Buddleja madagascariensis Lam.

Synonyms - Nicodemia madagascariensis

Often spelled as Buddleia.

Family: - Buddlejaceae


Buddleja commemorates the Rev. Adam Buddle.

Madagascariensis is Latin for Madagascar, its place of origin.

Other Names:

Butterfly bush because it attracts butterflies.

Summer Lilac because it flowers in summer and the fragrant flowers resemble those of the Lilacs.


A deciduous, fast growing, rather rangy, perennial shrub up to 5 m round with fragrant, sprays of orange to yellow, nectar producing flowers that attract butterflies. The leaves are a velvety grey green on top and furry underneath.




First leaves:


Opposite. spreading

Stipules - Reduced to an inconspicuous line between the petioles.

Petiole - 15-20 mm long.

Blade - Elliptical, 70-200 mm long by 25-80 mm wide, finely toothed or smooth edges. Tip pointed. Hairless on top when mature, white furry underneath with star shaped hairs.


Up to 5000 mm long.

Young shoots covered in soft, woolly, star shaped hairs.

Flower stem - usually branched.

Sapwood is ring or diffuse porous.

Flower head:

Many flowered, dense panicle up to 100-300 mm long (often with several branches) at the ends of branches or in leaf axils near the ends of branches. Flowers are clustered on short lateral branches. Bracts are linear and usually shorter than the flowers. Star shaped hairs.


Strongly sweet scented, attract butterflies, 5 mm diameter, almost stalkless. Dense star shaped hairs on the outside.

Ovary - 2 celled. Many seeds. Densely hairy in the top half with star shaped hairs.

Style - Single, 5 mm long. Densely hairy in the lower half with star shaped hairs.

Calyx - 3 mm long with 4 shallowly triangular lobes, 0.1-1 mm long

Petals - Tubular, orange to yellow-orange, 7 mm long overall with a tube 2-4 mm long by 1.5 mm diameter and 2-4 mm long lobes. Hairless inside.

Stamens - 4. Inserted just inside the corolla tube, alternate with the petals.

Anthers - 1 mm long, sub sessile, 2 celled, cleft at the base. Release pollen by a lengthwise slit inwards.


Egg shaped capsule, 2-2.5 mm long, hairless.


Small. Not recorded in Australia.


Key Characters:

Orange flowers.

Straggling shrub

Mature leaves hairless on top, furry underneath

Leaves stellate hairy, opposite, cauline.

Stem stellate hairy

Inflorescence with stellate hairs

Peduncle not winged

Flowers actinomorphic, bisexual

Ovary superior, comprised of connate carpels appearing to be a single carpel.

Calyx connate into a tube for at least half its length, 4 lobed

Petals connate into a corolla tube, yellow orange

4 stamens

Adapted from B.L. Rye Flora of Perth.


Life cycle:

Perennial shrub.



Vegetative. No seed set recorded in Australia (Stock, 1999).

Flowering times:

July to August, January and April in WA

December to February in NZ.

Seed Biology and Germination:

Vegetative Propagules:

It does not usually sucker unless the roots have been cut or damaged.

It will spread by layering or tip rooting.



Population Dynamics and Dispersal:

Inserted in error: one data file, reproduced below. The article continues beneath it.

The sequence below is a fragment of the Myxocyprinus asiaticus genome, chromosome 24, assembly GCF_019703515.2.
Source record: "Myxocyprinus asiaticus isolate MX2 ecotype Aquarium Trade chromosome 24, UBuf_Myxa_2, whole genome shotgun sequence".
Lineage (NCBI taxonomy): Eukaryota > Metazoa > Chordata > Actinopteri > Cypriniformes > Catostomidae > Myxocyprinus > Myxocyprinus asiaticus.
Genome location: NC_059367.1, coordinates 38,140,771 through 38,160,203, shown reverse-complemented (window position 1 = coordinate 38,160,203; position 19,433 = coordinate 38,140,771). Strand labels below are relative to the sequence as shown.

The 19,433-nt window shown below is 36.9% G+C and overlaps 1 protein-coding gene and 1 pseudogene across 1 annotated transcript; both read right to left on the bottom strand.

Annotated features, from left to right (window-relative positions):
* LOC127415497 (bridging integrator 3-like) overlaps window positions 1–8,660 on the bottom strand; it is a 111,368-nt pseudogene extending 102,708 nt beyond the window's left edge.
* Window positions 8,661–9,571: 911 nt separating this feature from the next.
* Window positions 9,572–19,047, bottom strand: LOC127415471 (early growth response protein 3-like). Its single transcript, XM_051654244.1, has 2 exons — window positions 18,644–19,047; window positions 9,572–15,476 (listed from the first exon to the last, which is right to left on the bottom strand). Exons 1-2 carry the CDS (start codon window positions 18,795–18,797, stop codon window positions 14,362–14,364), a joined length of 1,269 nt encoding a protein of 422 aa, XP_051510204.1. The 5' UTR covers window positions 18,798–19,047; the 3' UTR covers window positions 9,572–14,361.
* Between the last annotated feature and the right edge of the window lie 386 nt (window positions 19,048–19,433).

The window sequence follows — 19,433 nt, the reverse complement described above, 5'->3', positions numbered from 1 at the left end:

Spread by seed.

Origin and History:

From Madagascar.

Introduced as an ornamental. It has escaped from gardens and naturalised in South Australia and Western Australia.


ACT, NSW, QLD, SA, WA. New Zealand, USA.

In WA it is naturalised in Kings Park in Perth, the Jarrah forest and Swan coastal Plain.



Temperate to tropical.


Prefers limestone soils, grey sands over limestone and loam over laterite.

Plant Associations:





Invasive weed of riparian zones in the USA.

Weed of disturbed areas, waterways, hedgerows and roadsides.

Spreads quickly.


Related to toxic plants.





Management and Control:


Eradication strategies:

It can usually be removed manually quite successfully if the stump and main roots are also removed. Cut roots will re shoot.

For larger plants, cut them off at the base and paint the cut stump with neat glyphosate. Smaller plants may be sprayed overall with glyphosate.

Herbicide resistance:

Biological Control:

Related plants:

Buddleja davidii Is invasive in NZ.

Buddleja lindleyana is invasive in the USA.

Buddleja asiatica is invasive in the USA.

Buddleja globosa does not appear to be highly invasive in the USA but is invasive in NZ.

Buddleja dyssophylla has white flowers.

The bark of Strychnos, a related species, is used to extract curare and other toxins used on the tips of poison arrows in South America

Plants of similar appearance:

Buddleja dyssophylla has white flowers.


Bodkin, F. (1986). Encyclopaedia Botanica. (Angus and Robertson, Australia).

Everist, S.L. (1974). Poisonous Plants of Australia. (Angus and Robertson, Sydney).

Hussey, B.M.J., Keighery, G.J., Cousens, R.D., Dodd, J. and Lloyd, S.G. (1997). Western Weeds. A guide to the weeds of Western Australia. (Plant Protection Society of Western Australia, Perth, Western Australia). P122. Photo.

Lamp, C. and Collet, F. (1990). A Field Guide to Weeds in Australia. (Inkata Press, Melbourne).

Lazarides, M. and Cowley, K. and Hohnen, P. (1997). CSIRO handbook of Australian Weeds. (CSIRO, Melbourne). 156.2.

Marchant et al (1987). Flora of the Perth Region. (Western Australian Herbarium, Department of Agriculture, Western Australia). P570.

Paczkowska, G. and Chapman, A. (2000). The Western Australia flora: a descriptive catalogue. (Wildflower Society of Western Australia (Inc), the Western Australian Herbarium, CALM and the Botanic Gardens & Parks Authority). P189.

Randall, J.M. and Marinelli, J. (1996) Invasive Plants. (Brooklyn Botanic Gardens Inc. Brooklyn). P48. Photo.

Roy, B., Popay, I., Champion, P., James, T. and Rahman, A. (1998). An Illustrated Guide to Common Weeds of New Zealand. (New Zealand Plant Protection Society). P106.


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